Indicators across the different countries in the region vary in terms of severity. For example, South Sudan has the highest maternal mortality rate within the Community with 1,150 deaths per 100,000 women who give birth, while Rwanda has the lowest at 248 deaths per 100,000 women giving birth. These variations demonstrate the need for collaborative health systems planning and how this would benefit the region in dealing with high mortality rates within the East African Community Member states. Various countries have over time developed best practices that can be shared across the Community. In Uganda, a weekly maternal death surveillance enables the ministry to follow up on maternal deaths and investigate the causes. This enables timely response.

To strengthen regional Health Information Management Systems, it is critical to have a regional framework to guide this. The collection of data on for example contraceptive use, sexual and reproductive health and the wider reproductive, adolescent maternal newborn remains uncoordinated across the Community. In Uganda, this information is collected through the Uganda Demographic Health Survey and the Health Information Management Systems. In the case of partner states, different information is collected among partner states and this information is collected along different time periods. This makes it difficult to utilise the information for the purpose of regional planning and collective decision-making. Sound and reliable data is the foundation for decision-making across all health system building blocks and is essential for health system policy formulation and implementation, governance and regulation, health research, human resource development, service delivery and financing.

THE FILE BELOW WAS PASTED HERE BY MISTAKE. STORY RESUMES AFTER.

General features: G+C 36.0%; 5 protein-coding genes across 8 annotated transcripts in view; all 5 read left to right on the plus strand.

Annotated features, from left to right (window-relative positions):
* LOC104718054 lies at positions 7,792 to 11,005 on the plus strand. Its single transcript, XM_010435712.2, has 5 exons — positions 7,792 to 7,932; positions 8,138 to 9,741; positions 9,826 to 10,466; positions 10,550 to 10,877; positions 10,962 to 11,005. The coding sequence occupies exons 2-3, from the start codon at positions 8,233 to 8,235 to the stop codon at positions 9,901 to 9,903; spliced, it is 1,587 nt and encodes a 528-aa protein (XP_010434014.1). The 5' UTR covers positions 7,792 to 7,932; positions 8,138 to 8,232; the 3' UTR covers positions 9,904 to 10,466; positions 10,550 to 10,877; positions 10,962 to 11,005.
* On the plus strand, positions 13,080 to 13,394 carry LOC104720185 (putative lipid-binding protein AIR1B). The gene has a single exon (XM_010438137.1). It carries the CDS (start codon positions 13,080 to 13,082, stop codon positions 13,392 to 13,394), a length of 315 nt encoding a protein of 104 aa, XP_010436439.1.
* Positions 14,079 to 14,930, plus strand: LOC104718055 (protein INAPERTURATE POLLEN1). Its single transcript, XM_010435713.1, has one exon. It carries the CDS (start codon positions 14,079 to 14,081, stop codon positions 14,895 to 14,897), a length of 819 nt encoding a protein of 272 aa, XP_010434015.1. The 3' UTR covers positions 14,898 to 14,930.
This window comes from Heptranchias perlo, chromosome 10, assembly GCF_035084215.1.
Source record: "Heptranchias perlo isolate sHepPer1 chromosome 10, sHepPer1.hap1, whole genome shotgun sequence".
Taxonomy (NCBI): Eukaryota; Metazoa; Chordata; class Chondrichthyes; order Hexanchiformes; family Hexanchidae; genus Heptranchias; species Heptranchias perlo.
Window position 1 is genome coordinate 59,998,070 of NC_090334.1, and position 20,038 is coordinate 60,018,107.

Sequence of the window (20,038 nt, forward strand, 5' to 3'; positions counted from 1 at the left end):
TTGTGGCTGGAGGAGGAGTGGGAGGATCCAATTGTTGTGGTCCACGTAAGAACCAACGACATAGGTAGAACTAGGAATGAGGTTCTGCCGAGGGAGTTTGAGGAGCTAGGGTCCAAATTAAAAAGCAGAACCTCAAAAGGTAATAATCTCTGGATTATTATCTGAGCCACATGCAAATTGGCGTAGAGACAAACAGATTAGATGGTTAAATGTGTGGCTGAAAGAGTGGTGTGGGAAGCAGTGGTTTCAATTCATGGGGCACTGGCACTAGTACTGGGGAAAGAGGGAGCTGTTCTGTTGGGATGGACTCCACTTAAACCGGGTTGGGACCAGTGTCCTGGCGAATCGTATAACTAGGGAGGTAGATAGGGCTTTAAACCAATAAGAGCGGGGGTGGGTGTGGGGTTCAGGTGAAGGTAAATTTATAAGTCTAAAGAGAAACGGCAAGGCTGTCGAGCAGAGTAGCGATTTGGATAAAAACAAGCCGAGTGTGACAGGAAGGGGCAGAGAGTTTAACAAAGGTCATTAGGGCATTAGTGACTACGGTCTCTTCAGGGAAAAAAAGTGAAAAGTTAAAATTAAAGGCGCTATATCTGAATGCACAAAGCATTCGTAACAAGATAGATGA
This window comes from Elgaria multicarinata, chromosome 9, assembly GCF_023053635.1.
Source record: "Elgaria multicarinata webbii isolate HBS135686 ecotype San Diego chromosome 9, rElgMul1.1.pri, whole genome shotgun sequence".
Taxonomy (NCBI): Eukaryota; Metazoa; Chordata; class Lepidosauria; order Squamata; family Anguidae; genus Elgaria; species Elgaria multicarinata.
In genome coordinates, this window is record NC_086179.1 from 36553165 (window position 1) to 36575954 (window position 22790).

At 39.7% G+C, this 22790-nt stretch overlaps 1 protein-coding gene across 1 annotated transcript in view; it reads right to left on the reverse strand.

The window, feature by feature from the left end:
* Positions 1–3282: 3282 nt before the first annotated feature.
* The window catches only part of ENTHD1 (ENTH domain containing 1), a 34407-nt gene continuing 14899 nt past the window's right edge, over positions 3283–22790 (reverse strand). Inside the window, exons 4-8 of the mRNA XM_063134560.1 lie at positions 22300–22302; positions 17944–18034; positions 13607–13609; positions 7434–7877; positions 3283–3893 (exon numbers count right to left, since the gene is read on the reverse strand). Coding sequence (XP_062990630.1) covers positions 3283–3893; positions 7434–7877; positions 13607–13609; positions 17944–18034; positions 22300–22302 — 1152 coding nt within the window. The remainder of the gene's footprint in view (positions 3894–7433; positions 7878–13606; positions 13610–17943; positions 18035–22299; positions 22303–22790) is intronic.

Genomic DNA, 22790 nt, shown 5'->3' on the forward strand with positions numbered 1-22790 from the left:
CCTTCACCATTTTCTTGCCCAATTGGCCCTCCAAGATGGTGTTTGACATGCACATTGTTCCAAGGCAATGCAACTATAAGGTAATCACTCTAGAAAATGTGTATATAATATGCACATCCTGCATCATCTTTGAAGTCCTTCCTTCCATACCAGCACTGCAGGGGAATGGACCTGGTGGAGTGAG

The consultations on this Bill are therefore a very important process in strengthening regional integration and specific emphasis on the promotion of sexual and reproductive health in the EAC partner states.

A version of this article was first published in the Daily Monitor Newspaper on 6th July 2022.